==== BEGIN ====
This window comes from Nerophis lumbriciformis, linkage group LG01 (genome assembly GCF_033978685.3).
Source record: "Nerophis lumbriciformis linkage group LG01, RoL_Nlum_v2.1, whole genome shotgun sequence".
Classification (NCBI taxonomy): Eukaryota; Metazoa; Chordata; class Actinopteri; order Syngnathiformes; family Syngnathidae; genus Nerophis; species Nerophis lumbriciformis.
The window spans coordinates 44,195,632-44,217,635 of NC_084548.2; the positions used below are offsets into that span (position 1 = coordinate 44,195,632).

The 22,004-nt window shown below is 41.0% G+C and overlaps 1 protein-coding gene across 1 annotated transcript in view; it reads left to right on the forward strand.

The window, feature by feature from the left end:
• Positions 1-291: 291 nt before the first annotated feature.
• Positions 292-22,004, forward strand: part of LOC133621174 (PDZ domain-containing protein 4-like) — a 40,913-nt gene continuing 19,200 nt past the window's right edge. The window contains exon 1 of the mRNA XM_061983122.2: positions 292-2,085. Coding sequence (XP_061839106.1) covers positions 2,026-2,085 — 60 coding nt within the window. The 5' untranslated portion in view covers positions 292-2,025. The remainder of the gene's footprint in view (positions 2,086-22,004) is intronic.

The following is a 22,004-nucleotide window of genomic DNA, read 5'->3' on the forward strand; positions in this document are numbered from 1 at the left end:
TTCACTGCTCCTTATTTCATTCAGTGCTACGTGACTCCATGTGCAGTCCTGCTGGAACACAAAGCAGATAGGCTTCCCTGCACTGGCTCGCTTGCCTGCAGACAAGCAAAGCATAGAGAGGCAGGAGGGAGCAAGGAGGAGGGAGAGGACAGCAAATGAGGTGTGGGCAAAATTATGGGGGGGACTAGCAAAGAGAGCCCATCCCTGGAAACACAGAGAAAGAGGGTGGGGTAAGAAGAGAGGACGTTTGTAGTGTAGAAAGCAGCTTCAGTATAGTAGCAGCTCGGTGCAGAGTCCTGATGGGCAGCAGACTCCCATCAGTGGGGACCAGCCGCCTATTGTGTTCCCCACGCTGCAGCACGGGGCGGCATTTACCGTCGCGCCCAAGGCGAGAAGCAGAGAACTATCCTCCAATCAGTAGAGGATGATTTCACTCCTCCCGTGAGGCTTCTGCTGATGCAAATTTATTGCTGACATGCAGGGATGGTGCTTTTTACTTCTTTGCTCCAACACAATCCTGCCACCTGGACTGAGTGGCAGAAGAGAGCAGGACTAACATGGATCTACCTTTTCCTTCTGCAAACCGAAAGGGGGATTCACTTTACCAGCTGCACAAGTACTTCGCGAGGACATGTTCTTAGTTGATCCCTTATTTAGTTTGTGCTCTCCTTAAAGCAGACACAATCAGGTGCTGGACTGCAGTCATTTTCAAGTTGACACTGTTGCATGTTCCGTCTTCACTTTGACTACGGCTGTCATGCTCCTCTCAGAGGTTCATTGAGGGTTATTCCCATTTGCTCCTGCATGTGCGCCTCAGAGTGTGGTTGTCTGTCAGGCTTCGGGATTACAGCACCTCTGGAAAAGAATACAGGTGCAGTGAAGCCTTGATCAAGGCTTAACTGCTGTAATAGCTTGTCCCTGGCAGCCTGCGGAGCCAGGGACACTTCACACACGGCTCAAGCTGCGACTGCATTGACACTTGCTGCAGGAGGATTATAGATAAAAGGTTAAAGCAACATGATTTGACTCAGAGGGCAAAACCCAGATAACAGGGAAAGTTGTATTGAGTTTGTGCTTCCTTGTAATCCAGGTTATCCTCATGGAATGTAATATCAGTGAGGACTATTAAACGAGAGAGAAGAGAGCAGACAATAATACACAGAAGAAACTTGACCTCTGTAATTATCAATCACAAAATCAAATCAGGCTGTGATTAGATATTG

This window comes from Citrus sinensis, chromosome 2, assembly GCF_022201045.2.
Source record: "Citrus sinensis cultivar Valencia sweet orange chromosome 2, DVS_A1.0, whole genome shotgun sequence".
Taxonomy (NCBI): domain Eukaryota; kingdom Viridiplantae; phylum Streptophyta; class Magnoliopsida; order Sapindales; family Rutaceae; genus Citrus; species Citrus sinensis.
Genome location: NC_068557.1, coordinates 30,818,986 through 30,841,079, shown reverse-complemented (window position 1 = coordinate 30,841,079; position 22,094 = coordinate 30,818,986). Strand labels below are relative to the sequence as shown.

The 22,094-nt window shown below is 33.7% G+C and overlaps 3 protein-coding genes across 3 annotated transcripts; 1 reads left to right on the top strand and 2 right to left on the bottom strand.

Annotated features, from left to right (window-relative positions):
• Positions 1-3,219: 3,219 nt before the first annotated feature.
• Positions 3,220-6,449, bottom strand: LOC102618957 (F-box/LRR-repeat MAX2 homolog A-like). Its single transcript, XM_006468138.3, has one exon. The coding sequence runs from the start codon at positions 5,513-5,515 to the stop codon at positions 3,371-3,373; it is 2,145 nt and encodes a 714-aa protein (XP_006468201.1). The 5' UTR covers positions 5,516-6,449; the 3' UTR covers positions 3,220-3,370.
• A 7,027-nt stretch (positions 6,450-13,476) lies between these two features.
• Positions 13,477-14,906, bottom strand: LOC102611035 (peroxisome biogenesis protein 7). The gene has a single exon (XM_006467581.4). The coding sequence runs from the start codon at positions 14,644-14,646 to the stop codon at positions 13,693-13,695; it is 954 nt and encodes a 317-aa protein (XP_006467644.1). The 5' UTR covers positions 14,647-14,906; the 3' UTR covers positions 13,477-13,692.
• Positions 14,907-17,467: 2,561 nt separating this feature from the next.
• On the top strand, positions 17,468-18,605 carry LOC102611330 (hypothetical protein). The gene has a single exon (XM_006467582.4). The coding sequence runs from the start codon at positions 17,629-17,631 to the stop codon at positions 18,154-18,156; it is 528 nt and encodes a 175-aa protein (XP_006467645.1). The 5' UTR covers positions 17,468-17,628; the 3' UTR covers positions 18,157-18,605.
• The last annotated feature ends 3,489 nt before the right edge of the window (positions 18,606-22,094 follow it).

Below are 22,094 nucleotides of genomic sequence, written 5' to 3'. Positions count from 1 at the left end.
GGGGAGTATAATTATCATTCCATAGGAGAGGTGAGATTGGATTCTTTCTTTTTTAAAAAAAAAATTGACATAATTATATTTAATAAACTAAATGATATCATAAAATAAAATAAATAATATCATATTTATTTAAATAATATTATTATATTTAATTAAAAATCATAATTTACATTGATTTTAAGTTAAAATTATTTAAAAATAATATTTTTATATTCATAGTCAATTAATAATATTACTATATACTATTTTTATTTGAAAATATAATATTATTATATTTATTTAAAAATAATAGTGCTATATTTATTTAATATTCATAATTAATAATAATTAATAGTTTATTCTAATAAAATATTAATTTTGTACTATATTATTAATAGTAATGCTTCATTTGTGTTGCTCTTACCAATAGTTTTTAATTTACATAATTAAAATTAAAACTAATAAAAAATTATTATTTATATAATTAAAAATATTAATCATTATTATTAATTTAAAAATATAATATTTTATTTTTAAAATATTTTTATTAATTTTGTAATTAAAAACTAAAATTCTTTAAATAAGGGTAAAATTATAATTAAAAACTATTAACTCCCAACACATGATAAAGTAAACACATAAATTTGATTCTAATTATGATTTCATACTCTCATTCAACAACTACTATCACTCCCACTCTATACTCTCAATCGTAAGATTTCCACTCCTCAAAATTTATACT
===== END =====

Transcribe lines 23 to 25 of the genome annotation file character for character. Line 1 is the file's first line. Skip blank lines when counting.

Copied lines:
• The last annotated feature ends 3,489 nt before the right edge of the window (positions 18,606-22,094 follow it).

Below are 22,094 nucleotides of genomic sequence, written 5' to 3'. Positions count from 1 at the left end.
GGGGAGTATAATTATCATTCCATAGGAGAGGTGAGATTGGATTCTTTCTTTTTTAAAAAAAAAATTGACATAATTATATTTAATAAACTAAATGATATCATAAAATAAAATAAATAATATCATATTTATTTAAATAATATTATTATATTTAATTAAAAATCATAATTTACATTGATTTTAAGTTAAAATTATTTAAAAATAATATTTTTATATTCATAGTCAATTAATAATATTACTATATACTATTTTTATTTGAAAATATAATATTATTATATTTATTTAAAAATAATAGTGCTATATTTATTTAATATTCATAATTAATAATAATTAATAGTTTATTCTAATAAAATATTAATTTTGTACTATATTATTAATAGTAATGCTTCATTTGTGTTGCTCTTACCAATAGTTTTTAATTTACATAATTAAAATTAAAACTAATAAAAAATTATTATTTATATAATTAAAAATATTAATCATTATTATTAATTTAAAAATATAATATTTTATTTTTAAAATATTTTTATTAATTTTGTAATTAAAAACTAAAATTCTTTAAATAAGGGTAAAATTATAATTAAAAACTATTAACTCCCAACACATGATAAAGTAAACACATAAATTTGATTCTAATTATGATTTCATACTCTCATTCAACAACTACTATCACTCCCACTCTATACTCTCAATCGTAAGATTTCCACTCCTCAAAATTTATACT